The next thing we see is Neville back at the video store, keeping his promise to Sam. He walks right up to the mannequin in the fur coat and says “I told my friend that I would say hello to you today, so hello”. Neville stands there with a look of utter hopelessness on his face as the mannequin doesn’t respond. The tears begin streaming down his face as he says “PLEASE SAY HELLO TO ME, PLEASE SAY HELLO TO ME” to the uncaring doll. Another very difficult scene to watch but imperative because it shows us the humanity that Neville had been able to carry up until this point, the humanity which he is beginning to lose.

The next scene begins with a shot of the northside pier at night and someone sitting at the desk that Neville is usually at. We see many infected humans sneaking their way up the desk in the hopes that they are going to get a handy snack only to find that a surprise, albeit an ill-conceived one, is waiting for them. Neville fires up the SUV which now has UV lights blazing on top of it and floors it, slamming into and killing many of the infected but the ‘alpha male' is with this group and soon enough they destroy the lights and overcome Neville’s vehicle. Just as the 'alpha male' makes it’s way into the cap of Neville’s SUV there is a massive flash of bright light and the creatures flee. We see flashing images of Neville lying in a vehicle mumbling about "Staying out until dawn" and how “We can’t lead them back where I live”, and then he passes out after giving the driver his address.


At this point we jump back the helipad and we see the helecopter starting to take off. Neville watches as he see his family being lifted off to 'saftey'. As they get a little farther from the Helipad a jet blows by and launches a missle to take out the brooklyn bridge.

Neville watches in alarm as the jet speeds away and the bridge colapses. He alarm changes to horror as he watches another helecopter (the pilot obvioulsy panicked), careens into the helicopter carrying his family.

Neville awakes slowly in his living room to the sounds of breakfast being prepared. He looks down to find that his wound has been stitched and that he is comparitively alright. He gets up slowly and moves the bookshelf, takes a gun out of the drawer and makes his way out to the kitchen. He enters the room to see a woman and a young boy staring at the gun in his hand. He sets it down and joins them for a breakfast of eggs and bacon.

They eat in silence for some time but after a while they begin talking and Neville asks them where they came from. She tells him that they used to be out on a navy survival vessel, that they moved to Maryland after supplies ran out, and that they are on their way to Vermont where there is supposed to be a colony. Neville immediately gets incensed and tells her that there aren't any colonies because 'Nothing went the way it was supposed to go!'. When she disputes this he becomes even more angry and smashes his plate against the wall. The woman (Anna), jumps back with her son (Ethan), and draws her own gun.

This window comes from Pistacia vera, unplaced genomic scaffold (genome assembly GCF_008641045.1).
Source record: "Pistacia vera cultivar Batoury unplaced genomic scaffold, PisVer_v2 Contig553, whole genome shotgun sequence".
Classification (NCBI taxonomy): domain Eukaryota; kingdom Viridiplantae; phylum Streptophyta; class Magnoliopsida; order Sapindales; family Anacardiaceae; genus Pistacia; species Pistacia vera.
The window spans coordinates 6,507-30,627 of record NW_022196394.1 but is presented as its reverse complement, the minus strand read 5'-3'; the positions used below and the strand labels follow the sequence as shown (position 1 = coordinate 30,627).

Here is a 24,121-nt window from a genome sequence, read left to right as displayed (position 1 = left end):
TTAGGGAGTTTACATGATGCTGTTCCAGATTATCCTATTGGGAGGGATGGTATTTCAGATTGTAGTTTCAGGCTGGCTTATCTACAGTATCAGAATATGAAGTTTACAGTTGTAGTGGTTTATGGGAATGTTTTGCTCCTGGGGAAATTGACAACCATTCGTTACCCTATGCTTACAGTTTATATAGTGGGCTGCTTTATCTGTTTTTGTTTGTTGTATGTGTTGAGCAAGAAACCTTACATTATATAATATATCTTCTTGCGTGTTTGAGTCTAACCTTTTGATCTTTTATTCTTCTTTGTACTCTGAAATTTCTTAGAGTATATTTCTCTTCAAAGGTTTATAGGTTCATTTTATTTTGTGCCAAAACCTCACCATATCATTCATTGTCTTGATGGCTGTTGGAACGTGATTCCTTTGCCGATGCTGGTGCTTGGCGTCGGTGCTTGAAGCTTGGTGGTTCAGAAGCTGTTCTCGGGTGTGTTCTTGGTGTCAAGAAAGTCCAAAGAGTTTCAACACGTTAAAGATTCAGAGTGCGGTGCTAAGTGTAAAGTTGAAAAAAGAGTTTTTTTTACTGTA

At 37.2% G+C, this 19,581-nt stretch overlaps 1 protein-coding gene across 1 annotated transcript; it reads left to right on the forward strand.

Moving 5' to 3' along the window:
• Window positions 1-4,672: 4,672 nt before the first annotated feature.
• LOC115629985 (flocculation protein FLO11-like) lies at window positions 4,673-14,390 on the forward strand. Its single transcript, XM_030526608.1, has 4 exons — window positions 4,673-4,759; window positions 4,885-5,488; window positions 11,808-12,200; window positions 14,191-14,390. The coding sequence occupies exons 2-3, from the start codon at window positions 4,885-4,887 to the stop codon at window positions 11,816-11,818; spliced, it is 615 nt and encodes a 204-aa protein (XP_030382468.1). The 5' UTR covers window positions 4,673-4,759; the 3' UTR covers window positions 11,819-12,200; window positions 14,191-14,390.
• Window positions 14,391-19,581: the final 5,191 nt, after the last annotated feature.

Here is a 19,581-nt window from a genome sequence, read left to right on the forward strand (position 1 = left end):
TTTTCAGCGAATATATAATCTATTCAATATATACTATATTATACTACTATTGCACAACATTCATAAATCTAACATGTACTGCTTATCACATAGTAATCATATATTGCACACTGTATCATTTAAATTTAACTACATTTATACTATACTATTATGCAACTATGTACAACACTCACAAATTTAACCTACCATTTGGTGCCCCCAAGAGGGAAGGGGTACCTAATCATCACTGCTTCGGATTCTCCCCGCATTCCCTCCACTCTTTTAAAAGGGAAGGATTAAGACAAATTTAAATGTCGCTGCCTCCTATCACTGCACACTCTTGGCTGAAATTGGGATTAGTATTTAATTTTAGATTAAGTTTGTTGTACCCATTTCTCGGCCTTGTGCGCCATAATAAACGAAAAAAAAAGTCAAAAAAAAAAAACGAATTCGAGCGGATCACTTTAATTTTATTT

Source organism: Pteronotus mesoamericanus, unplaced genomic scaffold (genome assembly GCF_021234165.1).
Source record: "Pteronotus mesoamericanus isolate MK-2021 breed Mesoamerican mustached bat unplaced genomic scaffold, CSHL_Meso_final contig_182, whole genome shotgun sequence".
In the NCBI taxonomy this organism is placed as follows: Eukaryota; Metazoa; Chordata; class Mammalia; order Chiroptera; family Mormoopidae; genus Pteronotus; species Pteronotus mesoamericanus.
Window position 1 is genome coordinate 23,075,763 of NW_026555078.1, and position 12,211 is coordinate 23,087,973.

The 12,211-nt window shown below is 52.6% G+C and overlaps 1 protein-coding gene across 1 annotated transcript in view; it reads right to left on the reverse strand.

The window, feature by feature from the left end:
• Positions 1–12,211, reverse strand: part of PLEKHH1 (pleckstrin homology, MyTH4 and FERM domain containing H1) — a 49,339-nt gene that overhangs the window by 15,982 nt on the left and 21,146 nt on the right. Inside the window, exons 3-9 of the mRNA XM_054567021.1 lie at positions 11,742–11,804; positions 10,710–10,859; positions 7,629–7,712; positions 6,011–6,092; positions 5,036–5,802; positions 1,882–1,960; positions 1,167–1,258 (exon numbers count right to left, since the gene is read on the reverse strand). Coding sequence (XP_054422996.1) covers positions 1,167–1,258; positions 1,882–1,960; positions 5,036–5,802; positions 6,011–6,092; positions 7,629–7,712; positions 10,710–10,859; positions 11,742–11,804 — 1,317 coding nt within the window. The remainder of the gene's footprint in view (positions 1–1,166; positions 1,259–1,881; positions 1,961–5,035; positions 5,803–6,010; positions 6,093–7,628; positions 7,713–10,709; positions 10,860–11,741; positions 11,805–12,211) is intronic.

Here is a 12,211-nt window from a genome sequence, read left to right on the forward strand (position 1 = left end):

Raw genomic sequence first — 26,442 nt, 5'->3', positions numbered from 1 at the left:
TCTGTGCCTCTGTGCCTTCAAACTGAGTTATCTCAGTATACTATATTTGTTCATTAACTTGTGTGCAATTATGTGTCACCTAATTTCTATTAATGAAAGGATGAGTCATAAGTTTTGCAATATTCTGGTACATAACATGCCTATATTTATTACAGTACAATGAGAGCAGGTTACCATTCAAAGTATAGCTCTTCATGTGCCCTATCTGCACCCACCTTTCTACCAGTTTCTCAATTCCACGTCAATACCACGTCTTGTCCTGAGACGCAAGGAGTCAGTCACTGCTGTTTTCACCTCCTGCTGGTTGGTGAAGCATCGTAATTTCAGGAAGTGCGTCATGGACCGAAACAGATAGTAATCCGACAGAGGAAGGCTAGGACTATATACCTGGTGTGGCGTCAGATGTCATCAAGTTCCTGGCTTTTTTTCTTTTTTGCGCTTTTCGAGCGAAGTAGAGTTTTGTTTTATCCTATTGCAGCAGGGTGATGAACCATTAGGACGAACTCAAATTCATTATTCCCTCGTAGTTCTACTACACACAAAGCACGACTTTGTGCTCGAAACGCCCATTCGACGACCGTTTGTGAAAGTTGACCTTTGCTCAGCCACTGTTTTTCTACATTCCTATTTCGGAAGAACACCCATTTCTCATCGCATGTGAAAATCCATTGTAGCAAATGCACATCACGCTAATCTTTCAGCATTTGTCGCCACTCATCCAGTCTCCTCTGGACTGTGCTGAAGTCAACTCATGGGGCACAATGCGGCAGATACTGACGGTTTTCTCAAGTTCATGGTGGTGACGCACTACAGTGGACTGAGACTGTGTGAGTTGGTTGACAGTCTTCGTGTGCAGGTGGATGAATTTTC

Neville stares at her a few moments looks down at the food on the floor and apologizes, stumbling over his words, obviously very frustrated and upset. He tells them both that he is very sorry and gets obviously frustrated saying "I was saving that bacon!". He goes upstairs to cool off and when he comes back down he plays along with Shrek (on the TV) for few minutes. When Ethan looks back at him he says "I'm sorry, I just really like shrek", with a smile on his face.

Neville goes back into the kitchen and apologizes one more time to Anna. They begin talking again and she asks him if he is 'the' Dr. Neville at which point he says he is and takes her down to his lab to show her the work he's been doing. We see the same sedated creature as before and we see that he is prepping her for another injection of his serum. She asks him if he's found a cure and he says that the injection will most likely kill the creature but he is surrounding her with ice to try and bring her temperature down to make the drug more effective.

After this the two of them head back upstairs and notice that Ethan is asleep on the couch. Anna asks if there is any place that they can sleep and Neville leads them up to his daughters old room and puts Ethan in bed. Anna notices the pictures of the little girl and asks Neville who she is. He responds by telling her that she was named Marley, after Bob Marley.

Neville is amazed when he discovers that Anna doesn't know who that is and launches into what is obviously his favorite story about Bob Marley as he puts the record on. He explains that Bob Marley believed that hate and racism was a virus that could only be cured with love and music. He tells her how Bob Marley inspired him to keep going by telling her a story about how he was shot two days before a benefit concert that he was a part of, and even though he was shot two days prior he still performed anyway. Neville explains that when Bob Marley was asked why he still performed he responds with "The people who are trying to ruin this world, they don't take days off". It's right here that Neville exposes his personal philosophy when he looks her in the face intently and say "Light up the dark". What I loved about this scene was it shows us where Neville gets his cast iron will, and precisely why he feels so strongly that he must keep working to save whats left of humanity.